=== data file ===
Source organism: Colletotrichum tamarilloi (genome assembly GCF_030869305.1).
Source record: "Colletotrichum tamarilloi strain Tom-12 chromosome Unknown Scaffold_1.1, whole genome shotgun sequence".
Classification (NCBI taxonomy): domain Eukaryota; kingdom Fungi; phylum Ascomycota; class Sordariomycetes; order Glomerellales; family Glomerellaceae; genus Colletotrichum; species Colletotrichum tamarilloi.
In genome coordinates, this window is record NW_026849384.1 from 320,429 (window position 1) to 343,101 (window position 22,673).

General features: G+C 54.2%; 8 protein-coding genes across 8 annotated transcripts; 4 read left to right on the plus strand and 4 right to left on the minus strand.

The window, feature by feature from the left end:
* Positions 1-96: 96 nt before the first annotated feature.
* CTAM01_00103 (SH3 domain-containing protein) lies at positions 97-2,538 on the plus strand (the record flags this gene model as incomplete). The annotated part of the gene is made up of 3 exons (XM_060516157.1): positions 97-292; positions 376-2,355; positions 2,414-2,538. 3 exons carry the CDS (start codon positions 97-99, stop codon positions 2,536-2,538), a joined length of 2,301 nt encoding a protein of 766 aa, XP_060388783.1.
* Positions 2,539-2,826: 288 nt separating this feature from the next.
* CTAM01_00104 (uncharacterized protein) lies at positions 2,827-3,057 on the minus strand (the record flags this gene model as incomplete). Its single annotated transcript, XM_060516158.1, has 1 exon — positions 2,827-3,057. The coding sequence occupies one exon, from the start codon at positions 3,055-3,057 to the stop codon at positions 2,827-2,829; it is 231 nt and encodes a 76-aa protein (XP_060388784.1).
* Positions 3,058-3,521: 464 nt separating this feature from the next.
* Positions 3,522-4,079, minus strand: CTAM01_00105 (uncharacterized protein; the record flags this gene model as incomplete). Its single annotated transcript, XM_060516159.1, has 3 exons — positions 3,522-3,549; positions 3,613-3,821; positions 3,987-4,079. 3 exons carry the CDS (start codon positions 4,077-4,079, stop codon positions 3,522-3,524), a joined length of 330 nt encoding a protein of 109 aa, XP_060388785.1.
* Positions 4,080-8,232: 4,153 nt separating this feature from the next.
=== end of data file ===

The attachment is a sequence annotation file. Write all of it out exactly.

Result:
Source organism: Colletotrichum tamarilloi (genome assembly GCF_030869305.1).
Source record: "Colletotrichum tamarilloi strain Tom-12 chromosome Unknown Scaffold_1.1, whole genome shotgun sequence".
Classification (NCBI taxonomy): domain Eukaryota; kingdom Fungi; phylum Ascomycota; class Sordariomycetes; order Glomerellales; family Glomerellaceae; genus Colletotrichum; species Colletotrichum tamarilloi.
In genome coordinates, this window is record NW_026849384.1 from 320,429 (window position 1) to 343,101 (window position 22,673).

General features: G+C 54.2%; 8 protein-coding genes across 8 annotated transcripts; 4 read left to right on the plus strand and 4 right to left on the minus strand.

The window, feature by feature from the left end:
* Positions 1-96: 96 nt before the first annotated feature.
* CTAM01_00103 (SH3 domain-containing protein) lies at positions 97-2,538 on the plus strand (the record flags this gene model as incomplete). The annotated part of the gene is made up of 3 exons (XM_060516157.1): positions 97-292; positions 376-2,355; positions 2,414-2,538. 3 exons carry the CDS (start codon positions 97-99, stop codon positions 2,536-2,538), a joined length of 2,301 nt encoding a protein of 766 aa, XP_060388783.1.
* Positions 2,539-2,826: 288 nt separating this feature from the next.
* CTAM01_00104 (uncharacterized protein) lies at positions 2,827-3,057 on the minus strand (the record flags this gene model as incomplete). Its single annotated transcript, XM_060516158.1, has 1 exon — positions 2,827-3,057. The coding sequence occupies one exon, from the start codon at positions 3,055-3,057 to the stop codon at positions 2,827-2,829; it is 231 nt and encodes a 76-aa protein (XP_060388784.1).
* Positions 3,058-3,521: 464 nt separating this feature from the next.
* Positions 3,522-4,079, minus strand: CTAM01_00105 (uncharacterized protein; the record flags this gene model as incomplete). Its single annotated transcript, XM_060516159.1, has 3 exons — positions 3,522-3,549; positions 3,613-3,821; positions 3,987-4,079. 3 exons carry the CDS (start codon positions 4,077-4,079, stop codon positions 3,522-3,524), a joined length of 330 nt encoding a protein of 109 aa, XP_060388785.1.
* Positions 4,080-8,232: 4,153 nt separating this feature from the next.